Before a pavement is constructed, the materials that go into it must be mixed together and hauled to the job site. Trucking operations are a key part of getting the pavement mix to the right place. Both asphalt pavement mixes and portland cement concrete (PCC) mixes need to be properly loaded, transported, and unloaded in a timely fashion to ensure quality construction operations. In this edition of the RoadReady newsletter, we’ll look at important considerations related to transporting pavement mixes from the production facility to the paving site.
Some of the factors involved in hauling pavement mixes apply to both asphalt and concrete products. In other areas, specific issues need to be accounted for that are unique to the type of mix being used for construction. We will look at a few topics of each kind.
One of the critical steps in mix transport is making sure that the material is loaded into the truck correctly. Both asphalt and concrete mixes can become segregated as they are moved from the plant to the paving site, and it is essential to prevent this because a quality pavement should be constructed from material that is as uniform as possible.
Asphalt is typically loaded by dropping the mix into a pile in the truck bed from a storage silo. This has a tendency to cause large aggregate particles to roll off the pile and collect around the base, creating the potential for segregation. The primary way to address this is with multiple-drop loading, by positioning the truck at different spots under the silo, thus creating multiple piles that keep the large aggregate contained and prevent segregation. The number and position of the drops should be adjusted based on the type of truck being used and the size of the bed.
With PCC, loading is closely related to proper mixing procedures, particularly when a truck mixer is used for transport. PCC mix components must be introduced in an appropriate order so that they mix correctly. In general, water starts loading before other ingredients and coarse aggregate before fine aggregate; some admixtures also should not come into contact with each other until they are in the mixing drum. When the materials are not thoroughly mixed, segregation can occur in the form of cement lumps and balls in the concrete, or head packs where cement and fine aggregate get stuck in the drum entrance and are not properly mixed in.
Materials During Transport
It is important to deliver the load of mix as promptly as possible to the paving site, to maintain the quality of the materials as well as to keep construction operations running smoothly. An asphalt mix will often have a significant temperature difference between the mix and the surrounding air. This can cause the exposed surface of the mix to develop a thin crust as it cools down, which can lead to segregation when the material is unloaded. A good practice to mitigate this issue is to cover all loads with a tarp to retain heat and keep out rain. Insulated truck beds can also be used to reduce heat loss.
Concrete will begin to set if it is not unloaded quickly enough, so any delays in transport should be avoided. If a truck mixer is used, the PCC may be actively mixed during transit or merely agitated (using a lower drum speed to keep the material uniform and prevent loss of slump), depending on whether it was already mixed at the plant. Either way, it should not be mixed or agitated excessively, as this may drive too much air out and render the mix less effective.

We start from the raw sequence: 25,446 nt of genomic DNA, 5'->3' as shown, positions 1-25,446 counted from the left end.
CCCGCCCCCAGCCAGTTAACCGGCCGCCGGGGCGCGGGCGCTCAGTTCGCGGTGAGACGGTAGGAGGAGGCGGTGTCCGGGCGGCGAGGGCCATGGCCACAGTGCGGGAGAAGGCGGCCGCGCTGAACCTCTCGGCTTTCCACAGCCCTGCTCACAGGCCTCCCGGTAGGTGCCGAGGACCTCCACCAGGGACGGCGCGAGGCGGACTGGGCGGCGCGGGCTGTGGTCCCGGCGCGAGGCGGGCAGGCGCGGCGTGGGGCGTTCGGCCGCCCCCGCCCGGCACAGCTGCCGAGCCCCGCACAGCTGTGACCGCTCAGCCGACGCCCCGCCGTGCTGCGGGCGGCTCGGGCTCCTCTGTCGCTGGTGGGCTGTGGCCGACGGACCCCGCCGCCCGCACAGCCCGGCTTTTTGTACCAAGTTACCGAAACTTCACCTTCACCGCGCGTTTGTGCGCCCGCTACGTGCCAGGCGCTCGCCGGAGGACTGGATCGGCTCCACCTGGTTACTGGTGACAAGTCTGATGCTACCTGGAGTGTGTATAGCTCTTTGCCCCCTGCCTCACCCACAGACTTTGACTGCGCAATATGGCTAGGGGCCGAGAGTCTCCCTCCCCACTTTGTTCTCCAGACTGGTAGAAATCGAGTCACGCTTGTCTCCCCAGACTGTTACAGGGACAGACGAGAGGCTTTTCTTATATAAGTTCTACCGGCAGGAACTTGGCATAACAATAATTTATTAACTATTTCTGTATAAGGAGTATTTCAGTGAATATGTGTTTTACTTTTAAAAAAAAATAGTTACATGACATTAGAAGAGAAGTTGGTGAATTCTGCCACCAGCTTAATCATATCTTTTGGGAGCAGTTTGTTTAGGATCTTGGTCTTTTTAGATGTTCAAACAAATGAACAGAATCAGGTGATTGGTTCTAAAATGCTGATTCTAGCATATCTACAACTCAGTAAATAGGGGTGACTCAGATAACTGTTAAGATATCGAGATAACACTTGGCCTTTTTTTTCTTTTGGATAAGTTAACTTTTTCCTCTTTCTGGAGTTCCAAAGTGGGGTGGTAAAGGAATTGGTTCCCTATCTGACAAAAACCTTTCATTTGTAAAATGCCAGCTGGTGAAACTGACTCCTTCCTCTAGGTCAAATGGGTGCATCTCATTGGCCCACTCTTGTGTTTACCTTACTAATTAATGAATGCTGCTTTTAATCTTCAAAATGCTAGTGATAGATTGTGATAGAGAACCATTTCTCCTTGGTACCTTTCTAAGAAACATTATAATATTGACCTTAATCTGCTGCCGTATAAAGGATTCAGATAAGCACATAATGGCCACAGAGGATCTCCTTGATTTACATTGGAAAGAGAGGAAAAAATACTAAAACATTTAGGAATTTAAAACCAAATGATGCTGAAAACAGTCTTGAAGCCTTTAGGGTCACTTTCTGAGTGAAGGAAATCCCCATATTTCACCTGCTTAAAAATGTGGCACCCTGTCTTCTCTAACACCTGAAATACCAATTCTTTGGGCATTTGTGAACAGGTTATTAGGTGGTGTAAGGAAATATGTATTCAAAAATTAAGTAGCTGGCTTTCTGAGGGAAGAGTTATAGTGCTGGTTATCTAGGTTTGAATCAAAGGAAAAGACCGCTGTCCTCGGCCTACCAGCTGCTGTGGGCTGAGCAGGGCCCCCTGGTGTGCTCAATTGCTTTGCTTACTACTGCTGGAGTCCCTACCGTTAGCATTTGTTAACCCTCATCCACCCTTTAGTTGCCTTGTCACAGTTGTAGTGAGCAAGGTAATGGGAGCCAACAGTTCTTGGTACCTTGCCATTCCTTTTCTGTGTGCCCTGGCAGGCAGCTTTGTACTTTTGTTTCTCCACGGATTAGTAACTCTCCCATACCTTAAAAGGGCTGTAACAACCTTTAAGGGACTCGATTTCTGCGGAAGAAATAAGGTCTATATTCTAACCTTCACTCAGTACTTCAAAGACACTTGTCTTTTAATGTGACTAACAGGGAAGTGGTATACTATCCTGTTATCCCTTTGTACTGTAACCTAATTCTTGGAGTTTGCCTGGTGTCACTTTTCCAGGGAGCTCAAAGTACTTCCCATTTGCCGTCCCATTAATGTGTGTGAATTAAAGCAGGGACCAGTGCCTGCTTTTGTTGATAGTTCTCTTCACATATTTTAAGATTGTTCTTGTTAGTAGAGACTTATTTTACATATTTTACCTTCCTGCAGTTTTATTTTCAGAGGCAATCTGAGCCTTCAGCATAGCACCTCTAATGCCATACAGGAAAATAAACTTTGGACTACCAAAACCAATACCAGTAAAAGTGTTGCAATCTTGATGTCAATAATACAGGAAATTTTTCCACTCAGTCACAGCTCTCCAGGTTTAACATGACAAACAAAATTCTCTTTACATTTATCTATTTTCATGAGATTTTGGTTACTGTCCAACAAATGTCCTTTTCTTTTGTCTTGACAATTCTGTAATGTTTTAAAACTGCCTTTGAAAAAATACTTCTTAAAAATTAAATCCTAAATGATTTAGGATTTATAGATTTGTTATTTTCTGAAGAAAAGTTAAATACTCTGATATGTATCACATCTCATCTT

Unloading the Mix
Avoiding segregation of the material is again a primary concern when unloading the mix. In the case of PCC, the material should be unloaded directly to the area where it is to be placed, if feasible, or as close to it as possible. Otherwise, segregation can occur if the mix is moved around too much.
With an asphalt mix, the options to reduce segregation depend on the type of hauling truck used and the method by which the material is transferred to the paver. If unloading directly to the paver, end dump trucks should “break the load” first by raising the truck bed partway. This keeps the mix in a mass and prevents further segregation as it is deposited in the paver. Live-bottom dump trucks have a conveyor system that moves the load directly into the paver without segregation. Belly dump trucks deposit material in a windrow, so the mix must be picked up again by another machine to go into the paver. In this case, a material transfer vehicle can be used that remixes the material while it is picked up, addressing any segregation that may have occurred.
In order to haul pavement mixes, trucks need to be kept clean so that no foreign material gets into the mix. This includes old asphalt or PCC that may have been left behind from a previous load. In the case of asphalt, the truck bed should be coated with a release agent such as lime water or soapy water (no petroleum products such as diesel fuel) that lubricates and prevents the mix from sticking. Trucks used to haul PCC need to be washed off and any leftover concrete recycled.
Keeping Pavement Mixes Fresh
Both asphalt and concrete are designed to be long-lasting once they’re in the pavement, but that doesn’t mean we have unlimited time to get them there. In fact, the reason they produce quality roads comes from how their material characteristics change as they go from a fresh, workable mix to a durable pavement structure. That means a fresh pavement mix is a little bit like fresh fruit—the qualities in it that we’re looking for have a limited shelf life. As a result, a smooth-running transport operation is critical for any construction project. Trucking is what gets pavement mixes where they need to go and makes sure they stay fresh along the way.